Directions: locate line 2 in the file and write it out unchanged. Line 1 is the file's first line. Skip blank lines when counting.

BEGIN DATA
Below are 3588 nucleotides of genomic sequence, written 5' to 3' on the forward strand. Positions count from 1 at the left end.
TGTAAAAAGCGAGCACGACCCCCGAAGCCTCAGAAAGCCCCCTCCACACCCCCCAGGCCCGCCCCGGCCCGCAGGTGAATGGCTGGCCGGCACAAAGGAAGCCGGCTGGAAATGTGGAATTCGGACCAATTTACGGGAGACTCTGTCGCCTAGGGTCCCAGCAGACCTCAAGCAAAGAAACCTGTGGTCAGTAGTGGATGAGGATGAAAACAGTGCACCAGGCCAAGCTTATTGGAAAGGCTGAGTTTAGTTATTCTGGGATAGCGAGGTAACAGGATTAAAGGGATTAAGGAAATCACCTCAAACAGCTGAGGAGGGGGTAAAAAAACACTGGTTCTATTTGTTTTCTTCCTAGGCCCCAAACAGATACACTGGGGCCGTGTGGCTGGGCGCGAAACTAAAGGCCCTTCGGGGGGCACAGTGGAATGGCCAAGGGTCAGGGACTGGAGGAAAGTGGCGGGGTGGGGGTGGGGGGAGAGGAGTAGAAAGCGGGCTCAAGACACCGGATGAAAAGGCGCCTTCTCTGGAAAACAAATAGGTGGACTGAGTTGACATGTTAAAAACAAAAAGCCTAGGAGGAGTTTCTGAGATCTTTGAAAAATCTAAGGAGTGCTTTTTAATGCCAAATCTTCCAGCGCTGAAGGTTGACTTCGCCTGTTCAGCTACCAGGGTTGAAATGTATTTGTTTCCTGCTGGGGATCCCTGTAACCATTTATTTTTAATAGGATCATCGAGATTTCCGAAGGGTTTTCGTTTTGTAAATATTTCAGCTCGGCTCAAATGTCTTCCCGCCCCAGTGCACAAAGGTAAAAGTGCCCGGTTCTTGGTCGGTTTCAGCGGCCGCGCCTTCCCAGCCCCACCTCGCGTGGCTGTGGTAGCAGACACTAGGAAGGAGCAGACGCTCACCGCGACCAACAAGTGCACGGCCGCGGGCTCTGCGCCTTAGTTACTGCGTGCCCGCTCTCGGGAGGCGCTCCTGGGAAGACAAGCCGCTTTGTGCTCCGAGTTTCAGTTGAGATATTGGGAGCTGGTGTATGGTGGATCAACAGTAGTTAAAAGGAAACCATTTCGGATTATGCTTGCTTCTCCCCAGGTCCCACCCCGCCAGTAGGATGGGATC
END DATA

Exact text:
TGTAAAAAGCGAGCACGACCCCCGAAGCCTCAGAAAGCCCCCTCCACACCCCCCAGGCCCGCCCCGGCCCGCAGGTGAATGGCTGGCCGGCACAAAGGAAGCCGGCTGGAAATGTGGAATTCGGACCAATTTACGGGAGACTCTGTCGCCTAGGGTCCCAGCAGACCTCAAGCAAAGAAACCTGTGGTCAGTAGTGGATGAGGATGAAAACAGTGCACCAGGCCAAGCTTATTGGAAAGGCTGAGTTTAGTTATTCTGGGATAGCGAGGTAACAGGATTAAAGGGATTAAGGAAATCACCTCAAACAGCTGAGGAGGGGGTAAAAAAACACTGGTTCTATTTGTTTTCTTCCTAGGCCCCAAACAGATACACTGGGGCCGTGTGGCTGGGCGCGAAACTAAAGGCCCTTCGGGGGGCACAGTGGAATGGCCAAGGGTCAGGGACTGGAGGAAAGTGGCGGGGTGGGGGTGGGGGGAGAGGAGTAGAAAGCGGGCTCAAGACACCGGATGAAAAGGCGCCTTCTCTGGAAAACAAATAGGTGGACTGAGTTGACATGTTAAAAACAAAAAGCCTAGGAGGAGTTTCTGAGATCTTTGAAAAATCTAAGGAGTGCTTTTTAATGCCAAATCTTCCAGCGCTGAAGGTTGACTTCGCCTGTTCAGCTACCAGGGTTGAAATGTATTTGTTTCCTGCTGGGGATCCCTGTAACCATTTATTTTTAATAGGATCATCGAGATTTCCGAAGGGTTTTCGTTTTGTAAATATTTCAGCTCGGCTCAAATGTCTTCCCGCCCCAGTGCACAAAGGTAAAAGTGCCCGGTTCTTGGTCGGTTTCAGCGGCCGCGCCTTCCCAGCCCCACCTCGCGTGGCTGTGGTAGCAGACACTAGGAAGGAGCAGACGCTCACCGCGACCAACAAGTGCACGGCCGCGGGCTCTGCGCCTTAGTTACTGCGTGCCCGCTCTCGGGAGGCGCTCCTGGGAAGACAAGCCGCTTTGTGCTCCGAGTTTCAGTTGAGATATTGGGAGCTGGTGTATGGTGGATCAACAGTAGTTAAAAGGAAACCATTTCGGATTATGCTTGCTTCTCCCCAGGTCCCACCCCGCCAGTAGGATGGGATC